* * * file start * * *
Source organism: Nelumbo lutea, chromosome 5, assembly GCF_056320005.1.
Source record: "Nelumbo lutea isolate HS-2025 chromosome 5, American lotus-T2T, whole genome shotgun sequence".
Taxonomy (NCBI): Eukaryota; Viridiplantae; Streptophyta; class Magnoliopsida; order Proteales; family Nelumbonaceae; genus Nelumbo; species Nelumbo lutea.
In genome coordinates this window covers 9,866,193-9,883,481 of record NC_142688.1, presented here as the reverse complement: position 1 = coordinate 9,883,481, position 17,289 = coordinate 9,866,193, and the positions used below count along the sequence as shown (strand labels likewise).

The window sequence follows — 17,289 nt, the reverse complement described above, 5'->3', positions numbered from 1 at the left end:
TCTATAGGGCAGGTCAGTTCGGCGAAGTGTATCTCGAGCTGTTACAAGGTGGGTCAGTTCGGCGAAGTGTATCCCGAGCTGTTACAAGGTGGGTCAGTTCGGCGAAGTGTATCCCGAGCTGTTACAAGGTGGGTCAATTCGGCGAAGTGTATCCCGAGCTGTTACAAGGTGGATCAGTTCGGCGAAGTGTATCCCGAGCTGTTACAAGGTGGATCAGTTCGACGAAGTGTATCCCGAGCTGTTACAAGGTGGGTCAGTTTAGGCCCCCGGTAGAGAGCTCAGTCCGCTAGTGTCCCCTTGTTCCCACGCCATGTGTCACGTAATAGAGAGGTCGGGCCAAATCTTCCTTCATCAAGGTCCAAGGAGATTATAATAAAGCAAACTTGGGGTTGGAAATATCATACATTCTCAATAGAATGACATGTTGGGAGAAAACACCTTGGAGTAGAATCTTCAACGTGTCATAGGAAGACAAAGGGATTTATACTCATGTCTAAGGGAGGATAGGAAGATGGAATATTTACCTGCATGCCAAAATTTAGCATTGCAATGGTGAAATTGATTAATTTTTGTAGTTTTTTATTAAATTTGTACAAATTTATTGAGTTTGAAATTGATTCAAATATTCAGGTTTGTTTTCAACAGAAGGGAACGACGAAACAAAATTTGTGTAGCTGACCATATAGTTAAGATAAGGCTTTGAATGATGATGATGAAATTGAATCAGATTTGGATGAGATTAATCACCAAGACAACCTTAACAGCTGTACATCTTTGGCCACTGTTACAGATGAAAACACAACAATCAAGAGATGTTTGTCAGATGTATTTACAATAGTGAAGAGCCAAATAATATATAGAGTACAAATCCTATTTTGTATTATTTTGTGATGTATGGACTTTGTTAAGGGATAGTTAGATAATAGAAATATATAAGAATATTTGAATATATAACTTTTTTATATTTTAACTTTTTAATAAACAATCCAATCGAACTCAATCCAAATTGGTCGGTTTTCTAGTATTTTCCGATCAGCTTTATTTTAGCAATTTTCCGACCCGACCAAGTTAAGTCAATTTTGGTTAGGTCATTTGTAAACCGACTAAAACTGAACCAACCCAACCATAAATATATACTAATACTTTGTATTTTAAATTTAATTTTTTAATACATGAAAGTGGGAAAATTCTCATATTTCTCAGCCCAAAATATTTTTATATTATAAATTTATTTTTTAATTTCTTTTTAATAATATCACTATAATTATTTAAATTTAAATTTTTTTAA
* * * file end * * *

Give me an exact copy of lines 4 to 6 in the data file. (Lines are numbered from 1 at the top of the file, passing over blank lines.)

In genome coordinates this window covers 9,866,193-9,883,481 of record NC_142688.1, presented here as the reverse complement: position 1 = coordinate 9,883,481, position 17,289 = coordinate 9,866,193, and the positions used below count along the sequence as shown (strand labels likewise).

The window sequence follows — 17,289 nt, the reverse complement described above, 5'->3', positions numbered from 1 at the left end:
TCTATAGGGCAGGTCAGTTCGGCGAAGTGTATCTCGAGCTGTTACAAGGTGGGTCAGTTCGGCGAAGTGTATCCCGAGCTGTTACAAGGTGGGTCAGTTCGGCGAAGTGTATCCCGAGCTGTTACAAGGTGGGTCAATTCGGCGAAGTGTATCCCGAGCTGTTACAAGGTGGATCAGTTCGGCGAAGTGTATCCCGAGCTGTTACAAGGTGGATCAGTTCGACGAAGTGTATCCCGAGCTGTTACAAGGTGGGTCAGTTTAGGCCCCCGGTAGAGAGCTCAGTCCGCTAGTGTCCCCTTGTTCCCACGCCATGTGTCACGTAATAGAGAGGTCGGGCCAAATCTTCCTTCATCAAGGTCCAAGGAGATTATAATAAAGCAAACTTGGGGTTGGAAATATCATACATTCTCAATAGAATGACATGTTGGGAGAAAACACCTTGGAGTAGAATCTTCAACGTGTCATAGGAAGACAAAGGGATTTATACTCATGTCTAAGGGAGGATAGGAAGATGGAATATTTACCTGCATGCCAAAATTTAGCATTGCAATGGTGAAATTGATTAATTTTTGTAGTTTTTTATTAAATTTGTACAAATTTATTGAGTTTGAAATTGATTCAAATATTCAGGTTTGTTTTCAACAGAAGGGAACGACGAAACAAAATTTGTGTAGCTGACCATATAGTTAAGATAAGGCTTTGAATGATGATGATGAAATTGAATCAGATTTGGATGAGATTAATCACCAAGACAACCTTAACAGCTGTACATCTTTGGCCACTGTTACAGATGAAAACACAACAATCAAGAGATGTTTGTCAGATGTATTTACAATAGTGAAGAGCCAAATAATATATAGAGTACAAATCCTATTTTGTATTATTTTGTGATGTATGGACTTTGTTAAGGGATAGTTAGATAATAGAAATATATAAGAATATTTGAATATATAACTTTTTTATATTTTAACTTTTTAATAAACAATCCAATCGAACTCAATCCAAATTGGTCGGTTTTCTAGTATTTTCCGATCAGCTTTATTTTAGCAATTTTCCGACCCGACCAAGTTAAGTCAATTTTGGTTAGGTCATTTGTAAACCGACTAAAACTGAACCAACCCAACCATAAATATATACTAATACTTTGTATTTTAAATTTAATTTTTTAATACATGAAAGTGGGAAAATTCTCATATTTCTCAGCCCAAAATATTTTTATATTATAAATTTATTTTTTAATTTCTTTTTAATAATATCACTATAATTATTTAAATTTAAATTTTTTTAA